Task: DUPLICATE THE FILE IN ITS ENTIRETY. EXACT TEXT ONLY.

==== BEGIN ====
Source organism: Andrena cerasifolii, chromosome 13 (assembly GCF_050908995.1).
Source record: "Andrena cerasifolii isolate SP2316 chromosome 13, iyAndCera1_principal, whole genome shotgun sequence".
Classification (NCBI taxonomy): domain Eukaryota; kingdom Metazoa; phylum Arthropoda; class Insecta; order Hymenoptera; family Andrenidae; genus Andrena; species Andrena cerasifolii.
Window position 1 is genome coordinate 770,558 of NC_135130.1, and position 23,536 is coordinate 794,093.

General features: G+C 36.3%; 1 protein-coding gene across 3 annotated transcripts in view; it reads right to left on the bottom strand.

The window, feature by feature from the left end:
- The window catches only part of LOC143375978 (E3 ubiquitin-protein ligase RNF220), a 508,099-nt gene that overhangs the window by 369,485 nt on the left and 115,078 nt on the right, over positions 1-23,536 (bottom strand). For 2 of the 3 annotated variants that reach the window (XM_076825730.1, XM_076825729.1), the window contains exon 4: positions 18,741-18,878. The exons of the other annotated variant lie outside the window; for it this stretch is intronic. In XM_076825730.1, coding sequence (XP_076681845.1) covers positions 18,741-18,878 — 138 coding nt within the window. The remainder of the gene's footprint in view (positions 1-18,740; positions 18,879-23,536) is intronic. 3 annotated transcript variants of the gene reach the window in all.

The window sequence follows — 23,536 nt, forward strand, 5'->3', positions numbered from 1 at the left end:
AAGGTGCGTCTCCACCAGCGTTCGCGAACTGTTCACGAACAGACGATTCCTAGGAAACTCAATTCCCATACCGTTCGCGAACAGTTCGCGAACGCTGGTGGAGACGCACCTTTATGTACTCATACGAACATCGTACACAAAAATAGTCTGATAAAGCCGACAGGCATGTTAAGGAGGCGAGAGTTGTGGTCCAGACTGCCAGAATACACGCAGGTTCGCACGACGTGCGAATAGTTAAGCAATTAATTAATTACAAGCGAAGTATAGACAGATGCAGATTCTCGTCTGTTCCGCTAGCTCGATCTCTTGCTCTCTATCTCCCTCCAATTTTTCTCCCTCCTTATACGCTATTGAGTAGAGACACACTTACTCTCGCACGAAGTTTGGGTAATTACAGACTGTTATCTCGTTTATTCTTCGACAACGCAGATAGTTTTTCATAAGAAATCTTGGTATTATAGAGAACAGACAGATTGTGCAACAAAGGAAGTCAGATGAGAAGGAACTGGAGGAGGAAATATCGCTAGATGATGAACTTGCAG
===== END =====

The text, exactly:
Source organism: Andrena cerasifolii, chromosome 13 (assembly GCF_050908995.1).
Source record: "Andrena cerasifolii isolate SP2316 chromosome 13, iyAndCera1_principal, whole genome shotgun sequence".
Classification (NCBI taxonomy): domain Eukaryota; kingdom Metazoa; phylum Arthropoda; class Insecta; order Hymenoptera; family Andrenidae; genus Andrena; species Andrena cerasifolii.
Window position 1 is genome coordinate 770,558 of NC_135130.1, and position 23,536 is coordinate 794,093.

General features: G+C 36.3%; 1 protein-coding gene across 3 annotated transcripts in view; it reads right to left on the bottom strand.

The window, feature by feature from the left end:
- The window catches only part of LOC143375978 (E3 ubiquitin-protein ligase RNF220), a 508,099-nt gene that overhangs the window by 369,485 nt on the left and 115,078 nt on the right, over positions 1-23,536 (bottom strand). For 2 of the 3 annotated variants that reach the window (XM_076825730.1, XM_076825729.1), the window contains exon 4: positions 18,741-18,878. The exons of the other annotated variant lie outside the window; for it this stretch is intronic. In XM_076825730.1, coding sequence (XP_076681845.1) covers positions 18,741-18,878 — 138 coding nt within the window. The remainder of the gene's footprint in view (positions 1-18,740; positions 18,879-23,536) is intronic. 3 annotated transcript variants of the gene reach the window in all.

The window sequence follows — 23,536 nt, forward strand, 5'->3', positions numbered from 1 at the left end:
AAGGTGCGTCTCCACCAGCGTTCGCGAACTGTTCACGAACAGACGATTCCTAGGAAACTCAATTCCCATACCGTTCGCGAACAGTTCGCGAACGCTGGTGGAGACGCACCTTTATGTACTCATACGAACATCGTACACAAAAATAGTCTGATAAAGCCGACAGGCATGTTAAGGAGGCGAGAGTTGTGGTCCAGACTGCCAGAATACACGCAGGTTCGCACGACGTGCGAATAGTTAAGCAATTAATTAATTACAAGCGAAGTATAGACAGATGCAGATTCTCGTCTGTTCCGCTAGCTCGATCTCTTGCTCTCTATCTCCCTCCAATTTTTCTCCCTCCTTATACGCTATTGAGTAGAGACACACTTACTCTCGCACGAAGTTTGGGTAATTACAGACTGTTATCTCGTTTATTCTTCGACAACGCAGATAGTTTTTCATAAGAAATCTTGGTATTATAGAGAACAGACAGATTGTGCAACAAAGGAAGTCAGATGAGAAGGAACTGGAGGAGGAAATATCGCTAGATGATGAACTTGCAG